Before being a business owner, I was an employee in someone else’s business more than a few times. So I’ve taken my fair share of training classes as a new employee of an organization.
Training ranged from horrible to awesome, but most fell somewhere in-between. Some jobs just throw you into the fire with little to no training.
Others give you the bare minimum and hope you catch on, while a few do a decent job of preparing you for the workforce. But the rare breed of company actually gets it right. They go “all in” and make “an investment” in those they are going to trust to make their business run.
And this type of commitment is what I want you to consider making in your new hires. Though it may cost you a few more bucks, the training allows you to “set the tone” for how your company operates, what your company expects out it’s staff and also how to properly perform the job you are asking them to do.
In other words its the complete package. This type of training pays dividends on the back-end by giving you the type of staff you need to be the first class company you want to become. If you don’t effectively train people, they will “fill in the blanks” and operate by their own rules, which may not match your expectations.
An Example Of First Class Employee Training
One of the best training classes I ever took for a job left nothing to chance. Everything they did was a well thought out and executed. It started the moment I were hired. My paperwork was ready to go, organized and they gave me copies of my job description which they had me sign.
They told me when my first day would be and how long training would last. I knew my hours for each day and how I was expected to dress for class. Training was held in a classroom that was neat and each trainee had all their training materials sitting at their desk.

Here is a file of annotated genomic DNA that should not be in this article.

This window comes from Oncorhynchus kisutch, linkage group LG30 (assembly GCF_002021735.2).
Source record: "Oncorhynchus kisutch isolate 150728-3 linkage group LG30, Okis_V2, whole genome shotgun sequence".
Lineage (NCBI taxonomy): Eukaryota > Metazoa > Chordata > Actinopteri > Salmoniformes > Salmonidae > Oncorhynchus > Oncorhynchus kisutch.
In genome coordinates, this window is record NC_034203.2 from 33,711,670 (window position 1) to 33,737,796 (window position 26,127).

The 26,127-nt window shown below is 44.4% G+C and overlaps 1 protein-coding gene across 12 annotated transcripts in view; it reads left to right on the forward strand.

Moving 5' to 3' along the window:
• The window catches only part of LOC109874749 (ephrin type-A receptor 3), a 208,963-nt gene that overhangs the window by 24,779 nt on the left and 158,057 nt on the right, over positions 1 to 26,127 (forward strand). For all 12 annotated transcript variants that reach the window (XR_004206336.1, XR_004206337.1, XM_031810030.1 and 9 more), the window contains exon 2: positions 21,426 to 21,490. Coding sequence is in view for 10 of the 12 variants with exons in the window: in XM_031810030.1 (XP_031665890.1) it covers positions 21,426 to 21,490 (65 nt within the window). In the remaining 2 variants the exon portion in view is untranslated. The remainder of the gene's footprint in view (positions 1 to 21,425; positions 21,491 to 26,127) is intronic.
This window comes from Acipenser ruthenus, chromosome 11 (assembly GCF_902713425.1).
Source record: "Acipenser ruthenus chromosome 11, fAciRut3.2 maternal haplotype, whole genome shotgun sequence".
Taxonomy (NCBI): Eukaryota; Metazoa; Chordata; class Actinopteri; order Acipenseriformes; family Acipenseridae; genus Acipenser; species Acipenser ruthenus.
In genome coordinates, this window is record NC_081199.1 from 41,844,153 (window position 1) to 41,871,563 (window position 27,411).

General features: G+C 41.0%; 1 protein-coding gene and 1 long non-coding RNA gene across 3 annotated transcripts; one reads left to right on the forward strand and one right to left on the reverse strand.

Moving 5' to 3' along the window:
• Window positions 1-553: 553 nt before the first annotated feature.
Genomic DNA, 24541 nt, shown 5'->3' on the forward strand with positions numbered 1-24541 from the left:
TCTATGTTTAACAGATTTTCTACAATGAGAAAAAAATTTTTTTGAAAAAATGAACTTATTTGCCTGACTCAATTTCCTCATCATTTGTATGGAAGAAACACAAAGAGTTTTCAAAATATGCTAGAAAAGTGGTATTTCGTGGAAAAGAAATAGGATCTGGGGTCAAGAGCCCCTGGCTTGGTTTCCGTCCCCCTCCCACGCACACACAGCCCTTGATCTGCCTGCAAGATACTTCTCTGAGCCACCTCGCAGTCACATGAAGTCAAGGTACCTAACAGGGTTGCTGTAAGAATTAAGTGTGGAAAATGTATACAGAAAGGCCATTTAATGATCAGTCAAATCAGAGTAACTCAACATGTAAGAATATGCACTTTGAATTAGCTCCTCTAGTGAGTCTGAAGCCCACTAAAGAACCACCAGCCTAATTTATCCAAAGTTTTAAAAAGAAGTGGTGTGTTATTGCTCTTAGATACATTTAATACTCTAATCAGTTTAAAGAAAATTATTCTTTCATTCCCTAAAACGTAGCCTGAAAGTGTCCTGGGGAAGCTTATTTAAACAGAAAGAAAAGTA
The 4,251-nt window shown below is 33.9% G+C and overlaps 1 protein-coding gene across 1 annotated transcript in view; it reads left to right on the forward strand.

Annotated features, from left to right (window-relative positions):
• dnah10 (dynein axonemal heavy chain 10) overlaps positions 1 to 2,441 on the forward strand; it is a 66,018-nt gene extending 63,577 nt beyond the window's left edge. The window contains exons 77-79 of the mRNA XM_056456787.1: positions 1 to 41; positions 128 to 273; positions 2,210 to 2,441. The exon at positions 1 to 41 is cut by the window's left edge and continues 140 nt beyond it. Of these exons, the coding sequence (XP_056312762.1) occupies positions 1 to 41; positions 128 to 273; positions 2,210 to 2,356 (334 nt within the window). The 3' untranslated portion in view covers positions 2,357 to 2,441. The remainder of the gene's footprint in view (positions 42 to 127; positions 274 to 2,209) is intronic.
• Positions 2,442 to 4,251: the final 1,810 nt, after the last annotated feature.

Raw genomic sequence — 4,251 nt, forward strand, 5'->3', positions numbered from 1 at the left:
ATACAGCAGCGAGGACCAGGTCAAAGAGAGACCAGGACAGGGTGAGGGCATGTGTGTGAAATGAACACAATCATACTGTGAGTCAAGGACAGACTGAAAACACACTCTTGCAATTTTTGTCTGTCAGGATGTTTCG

The policies and procedures binder was there along with the company handbook. They even provided pens and highlighters along with a note pad for notes. The final touch was a small duffel bag with their company logo on it so we could carry our materials home at the end of class.
Each day was broken into sections that included a little bit of everything. We watched videos, then went over what we learned. Some videos even had worksheets that had fill in the blank sections to see if we were paying attention. Other times top management came in briefly to introduce themselves.
They even had an employee that had been with the company for a while come in to do a Q&A with the new hires. We got to ask tons of questions about every aspect of the job we were being hired to perform. They spent a good deal of time on “acceptable behavior in the workplace” too.
We had hands on training as well, and paper printouts that we could take home so we didn’t forget any key facts about the task at hand. They took us out to their facilities to learn the lay of the land, and even took us on trips in the field so we could see workers in action.
This company gave us several 15/20 minute breaks during each morning and afternoon section so we could clear our brains and let what they were teaching us set in. To top it all off they even paid us for our lunch hour. It was FIRST CLASS and PROFESSIONAL during every step of the process.
Keep in mind this was an established company and they took a great deal of time to put this training together. You won’t be able to duplicate that level of training for some time, but that’s not the point. You can take elements and incorporate them into your efforts pretty easily without much cost.
Think through how you train new recruits and try to draw some inspiration from what I just described. If you do, some day down the road you may be the benchmark that others are judged by. The one that goes first class, and as a result gets first class employees that know their company values them, and in return rewards the company by doing an awesome job.
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